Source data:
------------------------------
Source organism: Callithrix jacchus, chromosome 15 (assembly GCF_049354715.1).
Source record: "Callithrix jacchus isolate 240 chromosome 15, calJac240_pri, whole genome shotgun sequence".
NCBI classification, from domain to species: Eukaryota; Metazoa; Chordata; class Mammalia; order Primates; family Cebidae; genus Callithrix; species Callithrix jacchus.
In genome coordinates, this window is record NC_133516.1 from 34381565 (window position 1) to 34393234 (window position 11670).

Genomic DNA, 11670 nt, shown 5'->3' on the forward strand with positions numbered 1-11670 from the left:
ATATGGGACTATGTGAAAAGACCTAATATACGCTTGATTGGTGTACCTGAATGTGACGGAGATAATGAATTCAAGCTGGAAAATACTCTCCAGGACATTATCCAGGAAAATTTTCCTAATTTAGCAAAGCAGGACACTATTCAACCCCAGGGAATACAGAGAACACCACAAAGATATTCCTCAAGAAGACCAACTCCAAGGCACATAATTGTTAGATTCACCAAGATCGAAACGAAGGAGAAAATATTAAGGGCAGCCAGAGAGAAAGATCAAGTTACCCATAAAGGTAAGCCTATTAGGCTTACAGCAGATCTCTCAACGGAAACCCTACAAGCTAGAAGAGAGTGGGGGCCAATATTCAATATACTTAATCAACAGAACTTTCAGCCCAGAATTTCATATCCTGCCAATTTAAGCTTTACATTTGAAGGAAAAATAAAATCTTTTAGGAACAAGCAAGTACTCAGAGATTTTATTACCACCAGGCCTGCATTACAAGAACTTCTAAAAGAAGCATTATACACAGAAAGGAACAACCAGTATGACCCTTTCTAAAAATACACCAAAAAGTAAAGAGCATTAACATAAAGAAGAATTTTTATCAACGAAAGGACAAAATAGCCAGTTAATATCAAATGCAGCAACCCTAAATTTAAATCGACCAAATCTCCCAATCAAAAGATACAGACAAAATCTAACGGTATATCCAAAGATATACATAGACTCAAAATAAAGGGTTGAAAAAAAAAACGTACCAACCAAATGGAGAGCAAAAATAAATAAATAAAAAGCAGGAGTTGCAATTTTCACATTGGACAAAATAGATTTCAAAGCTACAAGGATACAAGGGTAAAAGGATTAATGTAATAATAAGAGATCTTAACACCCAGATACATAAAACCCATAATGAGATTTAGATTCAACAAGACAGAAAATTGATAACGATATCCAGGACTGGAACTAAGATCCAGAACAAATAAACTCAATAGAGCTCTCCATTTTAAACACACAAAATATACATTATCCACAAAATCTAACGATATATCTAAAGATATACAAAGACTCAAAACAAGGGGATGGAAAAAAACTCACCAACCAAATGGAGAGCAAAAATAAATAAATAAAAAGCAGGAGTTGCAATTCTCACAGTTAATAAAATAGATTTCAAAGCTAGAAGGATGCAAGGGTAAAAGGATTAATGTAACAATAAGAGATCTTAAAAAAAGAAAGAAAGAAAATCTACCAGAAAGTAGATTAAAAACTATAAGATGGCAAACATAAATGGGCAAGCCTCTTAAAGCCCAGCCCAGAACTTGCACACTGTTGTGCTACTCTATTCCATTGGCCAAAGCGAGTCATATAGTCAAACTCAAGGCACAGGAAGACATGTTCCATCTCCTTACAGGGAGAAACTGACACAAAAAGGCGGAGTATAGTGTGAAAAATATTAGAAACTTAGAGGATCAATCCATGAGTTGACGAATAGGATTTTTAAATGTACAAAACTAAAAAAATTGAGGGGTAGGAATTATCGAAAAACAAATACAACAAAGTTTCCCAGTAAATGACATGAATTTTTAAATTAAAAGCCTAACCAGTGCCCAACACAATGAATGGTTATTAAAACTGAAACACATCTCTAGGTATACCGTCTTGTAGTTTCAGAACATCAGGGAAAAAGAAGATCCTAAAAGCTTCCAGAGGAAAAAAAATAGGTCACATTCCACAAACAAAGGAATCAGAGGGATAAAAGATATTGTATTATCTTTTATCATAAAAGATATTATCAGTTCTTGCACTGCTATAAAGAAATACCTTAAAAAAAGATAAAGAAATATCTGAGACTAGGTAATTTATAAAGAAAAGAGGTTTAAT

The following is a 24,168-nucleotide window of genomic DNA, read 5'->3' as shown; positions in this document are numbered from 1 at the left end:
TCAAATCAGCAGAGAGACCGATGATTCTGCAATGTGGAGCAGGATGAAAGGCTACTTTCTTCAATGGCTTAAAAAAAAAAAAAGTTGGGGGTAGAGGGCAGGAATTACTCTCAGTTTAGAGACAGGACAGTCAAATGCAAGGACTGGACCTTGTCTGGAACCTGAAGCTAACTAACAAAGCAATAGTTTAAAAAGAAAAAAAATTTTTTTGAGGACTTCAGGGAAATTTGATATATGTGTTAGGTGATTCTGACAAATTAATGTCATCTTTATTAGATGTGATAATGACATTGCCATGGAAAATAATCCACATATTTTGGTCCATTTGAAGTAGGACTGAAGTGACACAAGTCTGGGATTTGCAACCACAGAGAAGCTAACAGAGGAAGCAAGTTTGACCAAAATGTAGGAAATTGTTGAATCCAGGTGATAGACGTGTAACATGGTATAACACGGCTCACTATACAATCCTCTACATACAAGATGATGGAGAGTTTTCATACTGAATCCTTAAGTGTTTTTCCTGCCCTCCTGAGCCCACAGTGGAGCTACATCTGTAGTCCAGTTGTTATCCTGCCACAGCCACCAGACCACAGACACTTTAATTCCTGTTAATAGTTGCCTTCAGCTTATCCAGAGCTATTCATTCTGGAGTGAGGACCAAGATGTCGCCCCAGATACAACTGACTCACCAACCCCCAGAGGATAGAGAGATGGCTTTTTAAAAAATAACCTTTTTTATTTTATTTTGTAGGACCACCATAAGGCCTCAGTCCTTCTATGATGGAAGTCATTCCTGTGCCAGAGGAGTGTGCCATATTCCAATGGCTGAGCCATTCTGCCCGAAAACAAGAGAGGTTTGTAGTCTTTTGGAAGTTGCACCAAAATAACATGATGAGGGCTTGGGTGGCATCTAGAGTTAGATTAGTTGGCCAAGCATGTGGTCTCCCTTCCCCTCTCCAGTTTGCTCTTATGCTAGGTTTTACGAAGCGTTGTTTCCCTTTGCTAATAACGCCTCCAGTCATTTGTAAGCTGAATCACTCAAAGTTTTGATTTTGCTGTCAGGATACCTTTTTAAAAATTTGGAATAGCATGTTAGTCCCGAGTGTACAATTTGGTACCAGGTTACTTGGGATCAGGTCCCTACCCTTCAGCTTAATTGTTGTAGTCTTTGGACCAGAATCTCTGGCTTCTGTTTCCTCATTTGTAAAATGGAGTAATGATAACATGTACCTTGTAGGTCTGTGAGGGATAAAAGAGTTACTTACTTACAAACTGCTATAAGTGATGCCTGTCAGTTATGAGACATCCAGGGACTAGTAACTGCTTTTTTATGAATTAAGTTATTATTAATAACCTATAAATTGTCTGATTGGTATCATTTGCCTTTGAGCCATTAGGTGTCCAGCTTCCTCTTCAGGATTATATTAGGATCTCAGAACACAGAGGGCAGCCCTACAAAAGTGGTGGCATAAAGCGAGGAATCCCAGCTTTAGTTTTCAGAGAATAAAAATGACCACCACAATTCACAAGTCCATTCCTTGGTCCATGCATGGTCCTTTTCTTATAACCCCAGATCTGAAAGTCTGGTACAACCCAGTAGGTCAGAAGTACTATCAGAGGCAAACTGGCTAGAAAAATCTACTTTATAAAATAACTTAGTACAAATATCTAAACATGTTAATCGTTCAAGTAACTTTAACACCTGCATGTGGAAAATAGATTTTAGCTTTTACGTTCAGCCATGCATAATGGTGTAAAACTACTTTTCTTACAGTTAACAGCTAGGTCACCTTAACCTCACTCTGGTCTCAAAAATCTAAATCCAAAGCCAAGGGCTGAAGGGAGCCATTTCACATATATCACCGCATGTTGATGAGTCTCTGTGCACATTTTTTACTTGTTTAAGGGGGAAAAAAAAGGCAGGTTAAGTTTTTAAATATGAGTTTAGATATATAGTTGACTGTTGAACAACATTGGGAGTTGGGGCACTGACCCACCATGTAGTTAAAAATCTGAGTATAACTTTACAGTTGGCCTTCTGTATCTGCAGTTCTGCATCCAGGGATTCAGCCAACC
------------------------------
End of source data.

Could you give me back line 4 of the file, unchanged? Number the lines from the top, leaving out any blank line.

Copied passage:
In genome coordinates, this window is record NC_133516.1 from 34381565 (window position 1) to 34393234 (window position 11670).